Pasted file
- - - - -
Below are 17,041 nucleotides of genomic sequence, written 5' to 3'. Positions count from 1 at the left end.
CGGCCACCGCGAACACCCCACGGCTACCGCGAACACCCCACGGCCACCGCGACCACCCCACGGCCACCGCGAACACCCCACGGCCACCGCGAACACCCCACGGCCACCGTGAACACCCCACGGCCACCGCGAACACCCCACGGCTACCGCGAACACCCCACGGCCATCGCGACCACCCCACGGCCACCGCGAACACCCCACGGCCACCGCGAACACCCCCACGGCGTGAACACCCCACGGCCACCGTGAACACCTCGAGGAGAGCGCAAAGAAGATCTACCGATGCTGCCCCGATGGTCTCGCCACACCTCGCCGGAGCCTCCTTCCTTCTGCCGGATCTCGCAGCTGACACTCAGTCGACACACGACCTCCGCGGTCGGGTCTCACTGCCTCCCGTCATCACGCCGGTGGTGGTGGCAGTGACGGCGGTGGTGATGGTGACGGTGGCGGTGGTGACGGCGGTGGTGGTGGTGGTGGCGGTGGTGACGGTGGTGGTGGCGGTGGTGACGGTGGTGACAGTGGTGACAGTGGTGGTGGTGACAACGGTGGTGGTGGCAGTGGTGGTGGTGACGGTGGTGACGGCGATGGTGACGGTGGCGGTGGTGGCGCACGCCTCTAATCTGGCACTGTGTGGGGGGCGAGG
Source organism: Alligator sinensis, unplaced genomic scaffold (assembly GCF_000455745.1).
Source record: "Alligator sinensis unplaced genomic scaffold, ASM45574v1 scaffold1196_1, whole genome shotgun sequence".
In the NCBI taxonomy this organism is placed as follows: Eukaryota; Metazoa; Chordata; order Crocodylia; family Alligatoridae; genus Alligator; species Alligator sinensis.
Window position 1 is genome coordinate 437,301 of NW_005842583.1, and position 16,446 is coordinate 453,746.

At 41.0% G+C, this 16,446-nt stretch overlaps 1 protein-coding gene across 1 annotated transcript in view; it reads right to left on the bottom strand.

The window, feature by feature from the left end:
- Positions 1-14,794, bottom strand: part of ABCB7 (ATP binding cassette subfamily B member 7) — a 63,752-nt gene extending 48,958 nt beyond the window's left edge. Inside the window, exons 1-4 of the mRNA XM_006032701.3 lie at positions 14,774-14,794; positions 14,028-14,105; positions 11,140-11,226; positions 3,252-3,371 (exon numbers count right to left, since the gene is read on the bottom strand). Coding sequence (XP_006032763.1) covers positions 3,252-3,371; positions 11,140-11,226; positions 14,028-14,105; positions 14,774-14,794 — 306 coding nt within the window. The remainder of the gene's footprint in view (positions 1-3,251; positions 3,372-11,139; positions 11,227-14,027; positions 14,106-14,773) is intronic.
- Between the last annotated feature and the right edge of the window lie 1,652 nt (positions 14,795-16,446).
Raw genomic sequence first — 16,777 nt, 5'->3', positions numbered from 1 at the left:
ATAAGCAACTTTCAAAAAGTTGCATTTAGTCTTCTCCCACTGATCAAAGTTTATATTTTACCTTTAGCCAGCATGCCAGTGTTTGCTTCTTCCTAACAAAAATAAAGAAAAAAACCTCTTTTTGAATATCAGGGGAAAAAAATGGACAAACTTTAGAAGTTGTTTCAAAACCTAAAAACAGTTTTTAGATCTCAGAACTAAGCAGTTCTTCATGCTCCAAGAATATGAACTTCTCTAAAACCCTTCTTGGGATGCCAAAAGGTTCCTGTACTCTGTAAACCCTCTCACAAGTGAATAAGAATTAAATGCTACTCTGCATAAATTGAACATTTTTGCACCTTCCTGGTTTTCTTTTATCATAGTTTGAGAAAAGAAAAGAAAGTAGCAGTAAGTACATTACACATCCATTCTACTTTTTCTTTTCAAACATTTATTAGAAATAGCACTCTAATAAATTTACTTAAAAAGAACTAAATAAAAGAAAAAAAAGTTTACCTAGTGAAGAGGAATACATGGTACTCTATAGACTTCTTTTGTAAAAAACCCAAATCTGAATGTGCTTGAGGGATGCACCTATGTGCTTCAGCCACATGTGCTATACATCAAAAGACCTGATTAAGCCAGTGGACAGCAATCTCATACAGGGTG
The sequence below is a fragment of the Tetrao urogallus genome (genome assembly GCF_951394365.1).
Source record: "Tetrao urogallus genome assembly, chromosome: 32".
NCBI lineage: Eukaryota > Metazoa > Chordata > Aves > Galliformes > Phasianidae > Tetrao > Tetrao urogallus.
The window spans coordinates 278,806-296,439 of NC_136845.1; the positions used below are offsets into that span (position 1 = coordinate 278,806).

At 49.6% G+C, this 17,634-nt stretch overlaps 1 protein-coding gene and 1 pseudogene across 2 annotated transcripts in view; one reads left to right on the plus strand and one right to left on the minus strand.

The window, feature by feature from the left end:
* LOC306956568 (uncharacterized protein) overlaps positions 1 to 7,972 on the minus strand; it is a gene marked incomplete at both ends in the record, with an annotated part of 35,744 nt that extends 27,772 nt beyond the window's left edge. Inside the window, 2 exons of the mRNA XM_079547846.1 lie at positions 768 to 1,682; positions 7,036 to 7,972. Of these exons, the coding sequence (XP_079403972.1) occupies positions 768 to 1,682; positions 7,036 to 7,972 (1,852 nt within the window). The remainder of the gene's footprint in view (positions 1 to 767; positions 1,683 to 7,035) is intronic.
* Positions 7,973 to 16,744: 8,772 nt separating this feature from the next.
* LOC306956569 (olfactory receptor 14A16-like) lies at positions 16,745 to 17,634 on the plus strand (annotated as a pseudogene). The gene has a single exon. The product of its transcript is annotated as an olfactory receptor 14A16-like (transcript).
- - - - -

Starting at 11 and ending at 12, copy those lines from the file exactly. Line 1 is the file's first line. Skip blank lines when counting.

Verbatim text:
Raw genomic sequence first — 16,777 nt, 5'->3', positions numbered from 1 at the left:
ATAAGCAACTTTCAAAAAGTTGCATTTAGTCTTCTCCCACTGATCAAAGTTTATATTTTACCTTTAGCCAGCATGCCAGTGTTTGCTTCTTCCTAACAAAAATAAAGAAAAAAACCTCTTTTTGAATATCAGGGGAAAAAAATGGACAAACTTTAGAAGTTGTTTCAAAACCTAAAAACAGTTTTTAGATCTCAGAACTAAGCAGTTCTTCATGCTCCAAGAATATGAACTTCTCTAAAACCCTTCTTGGGATGCCAAAAGGTTCCTGTACTCTGTAAACCCTCTCACAAGTGAATAAGAATTAAATGCTACTCTGCATAAATTGAACATTTTTGCACCTTCCTGGTTTTCTTTTATCATAGTTTGAGAAAAGAAAAGAAAGTAGCAGTAAGTACATTACACATCCATTCTACTTTTTCTTTTCAAACATTTATTAGAAATAGCACTCTAATAAATTTACTTAAAAAGAACTAAATAAAAGAAAAAAAAGTTTACCTAGTGAAGAGGAATACATGGTACTCTATAGACTTCTTTTGTAAAAAACCCAAATCTGAATGTGCTTGAGGGATGCACCTATGTGCTTCAGCCACATGTGCTATACATCAAAAGACCTGATTAAGCCAGTGGACAGCAATCTCATACAGGGTG